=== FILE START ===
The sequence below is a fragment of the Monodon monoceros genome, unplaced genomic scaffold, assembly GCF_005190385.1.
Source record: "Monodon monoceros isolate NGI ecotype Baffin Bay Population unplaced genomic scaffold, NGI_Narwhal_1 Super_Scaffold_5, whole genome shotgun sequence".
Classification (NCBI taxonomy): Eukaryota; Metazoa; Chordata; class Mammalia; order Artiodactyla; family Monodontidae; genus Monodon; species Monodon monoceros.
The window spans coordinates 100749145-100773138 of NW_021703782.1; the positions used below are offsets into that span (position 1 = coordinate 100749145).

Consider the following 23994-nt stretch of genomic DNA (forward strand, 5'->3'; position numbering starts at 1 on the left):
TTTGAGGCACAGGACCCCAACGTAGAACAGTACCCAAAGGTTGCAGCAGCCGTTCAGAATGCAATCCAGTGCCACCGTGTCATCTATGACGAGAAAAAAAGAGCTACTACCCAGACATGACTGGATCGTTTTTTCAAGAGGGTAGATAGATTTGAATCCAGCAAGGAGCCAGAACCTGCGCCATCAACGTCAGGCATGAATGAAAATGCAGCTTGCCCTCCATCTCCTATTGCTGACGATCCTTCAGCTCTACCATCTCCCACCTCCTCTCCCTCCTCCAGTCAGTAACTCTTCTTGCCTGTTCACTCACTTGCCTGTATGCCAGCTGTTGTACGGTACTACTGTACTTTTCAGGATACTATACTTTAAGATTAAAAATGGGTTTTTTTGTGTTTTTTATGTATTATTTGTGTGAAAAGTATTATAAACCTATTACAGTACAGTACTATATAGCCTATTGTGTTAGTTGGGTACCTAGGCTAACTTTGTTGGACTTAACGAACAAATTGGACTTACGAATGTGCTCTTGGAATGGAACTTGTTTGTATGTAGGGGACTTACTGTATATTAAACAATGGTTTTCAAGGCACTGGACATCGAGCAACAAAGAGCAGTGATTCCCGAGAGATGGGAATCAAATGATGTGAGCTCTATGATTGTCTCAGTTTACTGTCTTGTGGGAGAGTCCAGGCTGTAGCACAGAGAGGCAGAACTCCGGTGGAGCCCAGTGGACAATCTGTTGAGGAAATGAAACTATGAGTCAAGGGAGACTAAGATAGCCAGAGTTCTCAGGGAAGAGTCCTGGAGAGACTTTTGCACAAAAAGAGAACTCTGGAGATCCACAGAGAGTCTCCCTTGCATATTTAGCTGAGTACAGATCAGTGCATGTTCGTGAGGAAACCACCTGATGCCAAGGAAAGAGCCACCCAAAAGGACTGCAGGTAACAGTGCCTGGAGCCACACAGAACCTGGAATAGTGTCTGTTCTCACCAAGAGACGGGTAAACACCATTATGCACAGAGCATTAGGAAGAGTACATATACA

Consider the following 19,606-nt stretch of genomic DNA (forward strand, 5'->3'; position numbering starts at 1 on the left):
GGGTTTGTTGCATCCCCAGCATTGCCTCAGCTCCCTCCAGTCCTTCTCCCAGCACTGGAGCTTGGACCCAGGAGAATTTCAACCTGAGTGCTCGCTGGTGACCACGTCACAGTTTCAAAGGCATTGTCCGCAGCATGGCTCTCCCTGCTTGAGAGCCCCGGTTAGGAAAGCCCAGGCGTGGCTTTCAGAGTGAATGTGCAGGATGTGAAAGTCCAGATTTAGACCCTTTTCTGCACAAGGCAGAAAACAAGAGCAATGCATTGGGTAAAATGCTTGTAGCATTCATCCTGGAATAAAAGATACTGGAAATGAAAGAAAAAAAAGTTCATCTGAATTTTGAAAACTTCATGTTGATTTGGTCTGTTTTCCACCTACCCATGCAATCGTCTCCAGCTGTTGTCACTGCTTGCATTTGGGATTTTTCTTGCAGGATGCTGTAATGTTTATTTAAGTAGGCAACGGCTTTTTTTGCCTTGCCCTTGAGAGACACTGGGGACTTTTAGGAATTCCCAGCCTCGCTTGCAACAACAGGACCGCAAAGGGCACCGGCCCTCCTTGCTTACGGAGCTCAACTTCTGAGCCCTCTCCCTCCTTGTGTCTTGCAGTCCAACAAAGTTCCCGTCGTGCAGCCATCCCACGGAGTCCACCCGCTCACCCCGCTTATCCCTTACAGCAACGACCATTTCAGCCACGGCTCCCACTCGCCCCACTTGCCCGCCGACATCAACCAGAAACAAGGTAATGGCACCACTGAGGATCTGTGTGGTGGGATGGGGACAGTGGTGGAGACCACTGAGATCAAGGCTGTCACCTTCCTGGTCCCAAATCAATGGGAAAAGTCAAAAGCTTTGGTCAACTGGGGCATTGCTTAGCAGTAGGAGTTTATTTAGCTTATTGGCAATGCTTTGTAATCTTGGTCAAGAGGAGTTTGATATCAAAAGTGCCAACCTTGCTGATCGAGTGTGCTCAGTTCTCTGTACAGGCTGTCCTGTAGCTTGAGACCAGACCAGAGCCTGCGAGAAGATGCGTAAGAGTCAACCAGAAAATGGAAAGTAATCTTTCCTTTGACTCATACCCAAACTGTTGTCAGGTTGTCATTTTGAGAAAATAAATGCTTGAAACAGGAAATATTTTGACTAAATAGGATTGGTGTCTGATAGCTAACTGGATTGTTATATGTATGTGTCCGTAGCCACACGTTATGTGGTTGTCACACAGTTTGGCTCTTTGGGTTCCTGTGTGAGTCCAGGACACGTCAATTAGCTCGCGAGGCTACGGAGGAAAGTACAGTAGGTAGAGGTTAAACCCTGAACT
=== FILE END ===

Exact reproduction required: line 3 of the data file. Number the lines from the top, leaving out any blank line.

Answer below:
Classification (NCBI taxonomy): Eukaryota; Metazoa; Chordata; class Mammalia; order Artiodactyla; family Monodontidae; genus Monodon; species Monodon monoceros.